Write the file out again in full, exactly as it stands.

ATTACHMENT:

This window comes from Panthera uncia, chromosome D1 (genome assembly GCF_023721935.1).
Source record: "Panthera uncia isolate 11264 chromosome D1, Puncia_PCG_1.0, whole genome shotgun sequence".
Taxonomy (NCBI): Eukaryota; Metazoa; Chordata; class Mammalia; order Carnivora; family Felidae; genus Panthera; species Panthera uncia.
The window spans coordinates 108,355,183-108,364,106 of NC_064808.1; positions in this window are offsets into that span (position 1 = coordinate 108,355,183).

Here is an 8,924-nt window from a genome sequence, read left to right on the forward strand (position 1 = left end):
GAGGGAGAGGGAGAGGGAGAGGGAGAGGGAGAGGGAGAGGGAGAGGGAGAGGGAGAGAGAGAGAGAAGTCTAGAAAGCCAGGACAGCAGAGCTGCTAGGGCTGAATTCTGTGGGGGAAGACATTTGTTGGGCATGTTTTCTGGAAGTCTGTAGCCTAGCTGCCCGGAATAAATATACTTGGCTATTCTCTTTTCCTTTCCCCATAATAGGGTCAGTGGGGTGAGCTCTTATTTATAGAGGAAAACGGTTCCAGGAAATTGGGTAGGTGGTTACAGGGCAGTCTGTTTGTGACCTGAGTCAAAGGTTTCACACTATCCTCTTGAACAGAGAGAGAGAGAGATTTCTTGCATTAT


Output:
This window comes from Panthera uncia, chromosome D1 (genome assembly GCF_023721935.1).
Source record: "Panthera uncia isolate 11264 chromosome D1, Puncia_PCG_1.0, whole genome shotgun sequence".
Taxonomy (NCBI): Eukaryota; Metazoa; Chordata; class Mammalia; order Carnivora; family Felidae; genus Panthera; species Panthera uncia.
The window spans coordinates 108,355,183-108,364,106 of NC_064808.1; positions in this window are offsets into that span (position 1 = coordinate 108,355,183).

Here is an 8,924-nt window from a genome sequence, read left to right on the forward strand (position 1 = left end):
GAGGGAGAGGGAGAGGGAGAGGGAGAGGGAGAGGGAGAGGGAGAGGGAGAGGGAGAGAGAGAGAGAAGTCTAGAAAGCCAGGACAGCAGAGCTGCTAGGGCTGAATTCTGTGGGGGAAGACATTTGTTGGGCATGTTTTCTGGAAGTCTGTAGCCTAGCTGCCCGGAATAAATATACTTGGCTATTCTCTTTTCCTTTCCCCATAATAGGGTCAGTGGGGTGAGCTCTTATTTATAGAGGAAAACGGTTCCAGGAAATTGGGTAGGTGGTTACAGGGCAGTCTGTTTGTGACCTGAGTCAAAGGTTTCACACTATCCTCTTGAACAGAGAGAGAGAGAGATTTCTTGCATTAT